I belong to a turbulent generation, born to literary life in the tumult of surrealism. In the years after the Great War there was a feeling which was about to overflow. Literature was stifling within its limitations and seemed pregnant with revolution.
So begins the preface to Georges Bataille’s Literature and Evil. In the section on Baudelaire—the part of the book I want to discuss—Bataille devotes a page to describing “the society in which Les Fleurs du Mal was written.” Bataille writes:
Yet between the great lakes of Versailles and the dams of the industrial age, a decision was taken…. [that] opposed the increase of productive forces for unproductive pleasure. In the middle of the nineteenth century, bourgeois society chose the dams: it introduced a radical alteration into the world. Between the day of Charles Baudelaire’s birth and the moment of his death, Europe was covered by a network of railways. Production opened the prospect of an indefinite increase…. as its goal. The process which had been prepared some time earlier started a swift metamorphosis of the civilized world based on the primacy of the future—capitalist accumulation. [page 55.]*
The opposition, as Bataille tells us, came from two primary areas: the workers movements and Romanticism. The former had to oppose capitalist accumulation “in so far as it was limited to the increase of the capitalists’ personal profit”. Baudelaire belonged to the latter and, we might add, defined modernism for the generations to come.
In some respects our world today is as different from Bataille’s 1957 world as his was from Baudelaire’s. Literature no longer seems pregnant with revolution. We live in a time when the memory of revolutions linger on as tropes, techniques or mere echoes, too often ossified, clichéd. We in the United States live with the sense that the great revolutions have already taken place, here and elsewhere, and our poets have either asked what significance that has or have set the question aside for personal poetics or a poetry of social engagement often based on identity politics. It’s not unusual to see American writers greet the very idea of a contemporary revolutionary literature with derision. The Great Play of the avant-garde movements is done.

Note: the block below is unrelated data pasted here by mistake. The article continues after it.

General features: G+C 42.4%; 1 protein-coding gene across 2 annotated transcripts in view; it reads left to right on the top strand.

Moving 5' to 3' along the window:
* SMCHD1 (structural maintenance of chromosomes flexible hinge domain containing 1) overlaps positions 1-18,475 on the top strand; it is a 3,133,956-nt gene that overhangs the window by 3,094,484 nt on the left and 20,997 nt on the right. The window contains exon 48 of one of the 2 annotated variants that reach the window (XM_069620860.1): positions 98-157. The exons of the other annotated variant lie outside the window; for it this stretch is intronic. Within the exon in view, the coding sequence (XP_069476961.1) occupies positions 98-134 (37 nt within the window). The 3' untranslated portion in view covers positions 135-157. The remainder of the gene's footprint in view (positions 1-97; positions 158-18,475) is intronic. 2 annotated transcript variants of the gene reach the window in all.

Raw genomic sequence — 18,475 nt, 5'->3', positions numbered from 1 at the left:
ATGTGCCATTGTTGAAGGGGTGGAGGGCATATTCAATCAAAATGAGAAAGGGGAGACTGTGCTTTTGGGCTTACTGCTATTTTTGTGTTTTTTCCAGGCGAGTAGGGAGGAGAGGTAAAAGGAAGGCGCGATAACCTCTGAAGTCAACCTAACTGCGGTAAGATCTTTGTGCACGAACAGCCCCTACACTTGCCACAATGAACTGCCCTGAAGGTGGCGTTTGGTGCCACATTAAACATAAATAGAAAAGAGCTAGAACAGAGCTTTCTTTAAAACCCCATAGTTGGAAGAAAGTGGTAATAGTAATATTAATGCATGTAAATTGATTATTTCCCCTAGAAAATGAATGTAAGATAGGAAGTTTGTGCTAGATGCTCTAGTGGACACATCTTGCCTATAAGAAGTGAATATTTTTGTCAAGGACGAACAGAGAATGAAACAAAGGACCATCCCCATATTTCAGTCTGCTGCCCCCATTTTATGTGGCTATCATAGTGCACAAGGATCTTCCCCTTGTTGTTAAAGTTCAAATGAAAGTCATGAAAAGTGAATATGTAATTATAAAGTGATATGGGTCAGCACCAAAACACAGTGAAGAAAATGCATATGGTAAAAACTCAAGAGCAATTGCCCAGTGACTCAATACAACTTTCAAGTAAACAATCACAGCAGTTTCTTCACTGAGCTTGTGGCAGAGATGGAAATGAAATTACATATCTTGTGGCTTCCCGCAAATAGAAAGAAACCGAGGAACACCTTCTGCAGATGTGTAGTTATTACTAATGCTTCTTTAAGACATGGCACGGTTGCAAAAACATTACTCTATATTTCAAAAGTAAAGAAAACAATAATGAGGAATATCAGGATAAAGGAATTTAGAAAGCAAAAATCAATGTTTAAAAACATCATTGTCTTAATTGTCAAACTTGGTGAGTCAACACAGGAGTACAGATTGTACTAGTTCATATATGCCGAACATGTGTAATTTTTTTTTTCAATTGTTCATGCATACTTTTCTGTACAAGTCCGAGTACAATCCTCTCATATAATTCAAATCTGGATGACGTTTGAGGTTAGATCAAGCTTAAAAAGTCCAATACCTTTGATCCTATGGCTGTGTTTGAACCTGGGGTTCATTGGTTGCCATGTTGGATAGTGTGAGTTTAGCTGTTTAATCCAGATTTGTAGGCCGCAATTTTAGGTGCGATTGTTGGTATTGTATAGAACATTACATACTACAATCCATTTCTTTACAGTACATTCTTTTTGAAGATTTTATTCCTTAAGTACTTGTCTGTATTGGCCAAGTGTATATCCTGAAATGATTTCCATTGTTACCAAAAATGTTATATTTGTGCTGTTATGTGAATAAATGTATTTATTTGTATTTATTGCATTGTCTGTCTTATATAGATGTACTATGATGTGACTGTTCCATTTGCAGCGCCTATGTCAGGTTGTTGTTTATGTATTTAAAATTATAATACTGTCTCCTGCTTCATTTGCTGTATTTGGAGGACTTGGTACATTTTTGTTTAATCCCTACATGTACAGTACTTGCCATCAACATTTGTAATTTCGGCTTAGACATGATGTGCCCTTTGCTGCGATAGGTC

Yet in other respects we clearly live not only in Bataille’s world, but in Baudelaire’s as well. It is still (and ever more so) essentially the bourgeois world of capitalist accumulation. And we still see violent eruptions as more parts of the world encounter the shock of what used to be called modernism. We are still in thrall to a war of accumulation and opposition, but the problem is now cast in terms of a clash between cultures and political systems, soon to be disrupted and complicated in many ways by the effects of human-directed climate change.
We too are a turbulent generation, yet we are skeptical of revolution. Our American turbulence is in part the result of an unwillingness among some to let go of old cultural habits that have long outlived any usefulness they may have had, and a building sense of frustration among others that new necessary habits are being prevented as if by an invisible wall from taking effect. The polarization of Right and Left, from the inability of the Right to let go of what is in effect already gone, to the failure of the Left to engage fully and meaningfully in revolutionary dialectics—these, and more, are sending seismic cracks throughout all the cities and towns of America. A great shaking is going on, a great trembling. We don’t know what is going to happen, but we feel it won’t be good. If only the Right could let go a little more, and the Left could believe a little more. But we are what we are. Nothing, with the possible exception of an unsuspected and currently invisible rising mass of support for Bernie Sanders, would seem to prevent our maintaining the status quo until it breaks (in my view, a Republican administration in 2016 will only hasten the break faster than a Clinton administration). Our inability to act is complicated by the feeling that we are rushing at great speeds into the future; incredible speed and relative stasis, like a ball spinning in place, is our current temper. Not to be simplistic, but the war between accumulation and opposition is, in a fundamental way, the continuation of Baudelaire’s world. Turbulence connects us to Bataille’s. Missing is our willingness to engage in the dialectics of revolution, either in terms of political action or of poetry.